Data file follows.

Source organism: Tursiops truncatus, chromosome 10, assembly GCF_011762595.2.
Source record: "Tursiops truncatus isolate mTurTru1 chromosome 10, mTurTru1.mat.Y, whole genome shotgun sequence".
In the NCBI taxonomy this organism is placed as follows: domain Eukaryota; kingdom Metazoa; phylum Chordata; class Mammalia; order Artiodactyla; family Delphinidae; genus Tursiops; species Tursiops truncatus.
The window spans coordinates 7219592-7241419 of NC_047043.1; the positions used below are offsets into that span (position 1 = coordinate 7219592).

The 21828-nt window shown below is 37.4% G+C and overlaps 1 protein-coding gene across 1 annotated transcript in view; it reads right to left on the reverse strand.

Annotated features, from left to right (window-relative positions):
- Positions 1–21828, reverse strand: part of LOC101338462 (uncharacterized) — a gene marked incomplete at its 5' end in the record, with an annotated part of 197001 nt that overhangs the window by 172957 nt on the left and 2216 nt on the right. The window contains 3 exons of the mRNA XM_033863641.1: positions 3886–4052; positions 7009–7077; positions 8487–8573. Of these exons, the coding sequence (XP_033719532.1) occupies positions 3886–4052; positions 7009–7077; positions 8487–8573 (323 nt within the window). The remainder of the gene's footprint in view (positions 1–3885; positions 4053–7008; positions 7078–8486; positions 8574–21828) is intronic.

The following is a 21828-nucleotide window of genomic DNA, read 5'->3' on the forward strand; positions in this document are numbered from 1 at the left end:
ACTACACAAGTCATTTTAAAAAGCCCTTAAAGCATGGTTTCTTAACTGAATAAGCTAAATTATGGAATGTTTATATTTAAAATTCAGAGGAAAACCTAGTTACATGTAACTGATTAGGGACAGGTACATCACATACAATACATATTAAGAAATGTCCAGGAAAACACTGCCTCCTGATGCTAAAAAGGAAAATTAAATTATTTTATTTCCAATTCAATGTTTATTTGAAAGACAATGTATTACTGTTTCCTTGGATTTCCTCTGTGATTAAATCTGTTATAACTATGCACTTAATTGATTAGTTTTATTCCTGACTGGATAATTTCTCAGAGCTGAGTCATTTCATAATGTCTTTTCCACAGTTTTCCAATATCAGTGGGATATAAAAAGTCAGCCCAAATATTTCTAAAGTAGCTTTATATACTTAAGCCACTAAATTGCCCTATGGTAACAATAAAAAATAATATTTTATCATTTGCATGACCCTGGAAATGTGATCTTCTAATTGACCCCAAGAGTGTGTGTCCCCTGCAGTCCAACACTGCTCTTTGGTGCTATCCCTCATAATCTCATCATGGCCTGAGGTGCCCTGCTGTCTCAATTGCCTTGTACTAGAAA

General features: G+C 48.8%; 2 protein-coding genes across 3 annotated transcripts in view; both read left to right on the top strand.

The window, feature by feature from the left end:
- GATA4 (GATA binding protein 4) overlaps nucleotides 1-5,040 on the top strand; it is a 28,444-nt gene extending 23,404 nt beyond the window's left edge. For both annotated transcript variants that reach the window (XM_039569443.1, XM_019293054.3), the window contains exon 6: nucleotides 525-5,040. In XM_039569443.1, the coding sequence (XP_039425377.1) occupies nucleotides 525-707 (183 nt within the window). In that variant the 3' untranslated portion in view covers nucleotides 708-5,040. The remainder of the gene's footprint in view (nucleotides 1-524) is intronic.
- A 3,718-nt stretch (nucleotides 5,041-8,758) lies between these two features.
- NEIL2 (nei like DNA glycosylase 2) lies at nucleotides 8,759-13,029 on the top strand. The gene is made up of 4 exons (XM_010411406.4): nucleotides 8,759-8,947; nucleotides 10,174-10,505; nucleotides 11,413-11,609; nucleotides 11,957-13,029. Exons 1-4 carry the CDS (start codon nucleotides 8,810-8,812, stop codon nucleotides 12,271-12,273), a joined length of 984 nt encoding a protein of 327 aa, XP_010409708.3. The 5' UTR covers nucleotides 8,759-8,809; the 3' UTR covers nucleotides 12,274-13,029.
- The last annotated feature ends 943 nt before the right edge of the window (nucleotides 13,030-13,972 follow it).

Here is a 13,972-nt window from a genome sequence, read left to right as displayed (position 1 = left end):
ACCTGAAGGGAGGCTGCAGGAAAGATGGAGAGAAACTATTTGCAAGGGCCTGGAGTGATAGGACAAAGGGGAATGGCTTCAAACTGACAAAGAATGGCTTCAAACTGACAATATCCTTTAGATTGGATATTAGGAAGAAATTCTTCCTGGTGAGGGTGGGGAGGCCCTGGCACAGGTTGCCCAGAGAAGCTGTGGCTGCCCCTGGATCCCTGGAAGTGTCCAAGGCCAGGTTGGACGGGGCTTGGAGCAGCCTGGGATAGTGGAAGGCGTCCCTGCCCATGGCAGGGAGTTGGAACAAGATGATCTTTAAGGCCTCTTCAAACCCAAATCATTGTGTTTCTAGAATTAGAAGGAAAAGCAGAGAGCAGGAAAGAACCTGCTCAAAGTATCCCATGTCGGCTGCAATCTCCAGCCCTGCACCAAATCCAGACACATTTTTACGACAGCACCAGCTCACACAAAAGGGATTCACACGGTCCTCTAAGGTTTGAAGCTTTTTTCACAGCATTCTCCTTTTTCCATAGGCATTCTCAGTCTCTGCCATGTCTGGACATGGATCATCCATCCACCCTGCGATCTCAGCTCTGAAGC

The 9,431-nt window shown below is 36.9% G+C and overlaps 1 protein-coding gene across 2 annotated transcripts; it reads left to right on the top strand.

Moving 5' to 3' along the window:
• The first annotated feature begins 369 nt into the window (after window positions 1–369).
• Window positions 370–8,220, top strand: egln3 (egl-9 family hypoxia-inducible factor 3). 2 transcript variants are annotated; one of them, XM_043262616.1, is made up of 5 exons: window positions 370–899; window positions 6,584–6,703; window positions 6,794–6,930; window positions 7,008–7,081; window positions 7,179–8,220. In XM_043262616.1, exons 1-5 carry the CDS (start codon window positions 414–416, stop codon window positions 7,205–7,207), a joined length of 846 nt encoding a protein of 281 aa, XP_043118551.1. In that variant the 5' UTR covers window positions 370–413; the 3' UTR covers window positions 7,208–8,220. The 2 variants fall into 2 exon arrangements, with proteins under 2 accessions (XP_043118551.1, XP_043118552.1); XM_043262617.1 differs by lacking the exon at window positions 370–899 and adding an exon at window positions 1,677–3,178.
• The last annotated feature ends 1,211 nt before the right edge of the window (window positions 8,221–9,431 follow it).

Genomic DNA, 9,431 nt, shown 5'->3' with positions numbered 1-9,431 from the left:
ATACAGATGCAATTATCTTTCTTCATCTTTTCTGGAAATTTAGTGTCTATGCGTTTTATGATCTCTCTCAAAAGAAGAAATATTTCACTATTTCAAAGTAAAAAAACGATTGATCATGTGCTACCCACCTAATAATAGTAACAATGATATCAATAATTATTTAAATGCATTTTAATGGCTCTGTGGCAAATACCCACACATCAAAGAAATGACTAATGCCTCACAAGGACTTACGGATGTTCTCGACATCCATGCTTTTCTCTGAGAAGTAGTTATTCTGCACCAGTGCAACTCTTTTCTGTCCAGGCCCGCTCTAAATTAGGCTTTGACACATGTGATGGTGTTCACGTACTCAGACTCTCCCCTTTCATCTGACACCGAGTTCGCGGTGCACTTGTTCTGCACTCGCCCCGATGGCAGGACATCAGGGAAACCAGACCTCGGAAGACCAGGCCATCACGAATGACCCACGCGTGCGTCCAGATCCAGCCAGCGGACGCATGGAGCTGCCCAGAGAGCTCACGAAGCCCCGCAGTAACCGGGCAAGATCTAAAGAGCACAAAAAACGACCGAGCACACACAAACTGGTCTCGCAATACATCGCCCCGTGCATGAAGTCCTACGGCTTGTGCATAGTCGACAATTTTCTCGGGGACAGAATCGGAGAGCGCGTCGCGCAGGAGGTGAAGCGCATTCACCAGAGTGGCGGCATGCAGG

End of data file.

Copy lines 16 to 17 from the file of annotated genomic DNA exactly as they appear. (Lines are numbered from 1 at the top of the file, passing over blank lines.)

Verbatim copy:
Here is a 13,972-nt window from a genome sequence, read left to right as displayed (position 1 = left end):
ACCTGAAGGGAGGCTGCAGGAAAGATGGAGAGAAACTATTTGCAAGGGCCTGGAGTGATAGGACAAAGGGGAATGGCTTCAAACTGACAAAGAATGGCTTCAAACTGACAATATCCTTTAGATTGGATATTAGGAAGAAATTCTTCCTGGTGAGGGTGGGGAGGCCCTGGCACAGGTTGCCCAGAGAAGCTGTGGCTGCCCCTGGATCCCTGGAAGTGTCCAAGGCCAGGTTGGACGGGGCTTGGAGCAGCCTGGGATAGTGGAAGGCGTCCCTGCCCATGGCAGGGAGTTGGAACAAGATGATCTTTAAGGCCTCTTCAAACCCAAATCATTGTGTTTCTAGAATTAGAAGGAAAAGCAGAGAGCAGGAAAGAACCTGCTCAAAGTATCCCATGTCGGCTGCAATCTCCAGCCCTGCACCAAATCCAGACACATTTTTACGACAGCACCAGCTCACACAAAAGGGATTCACACGGTCCTCTAAGGTTTGAAGCTTTTTTCACAGCATTCTCCTTTTTCCATAGGCATTCTCAGTCTCTGCCATGTCTGGACATGGATCATCCATCCACCCTGCGATCTCAGCTCTGAAGC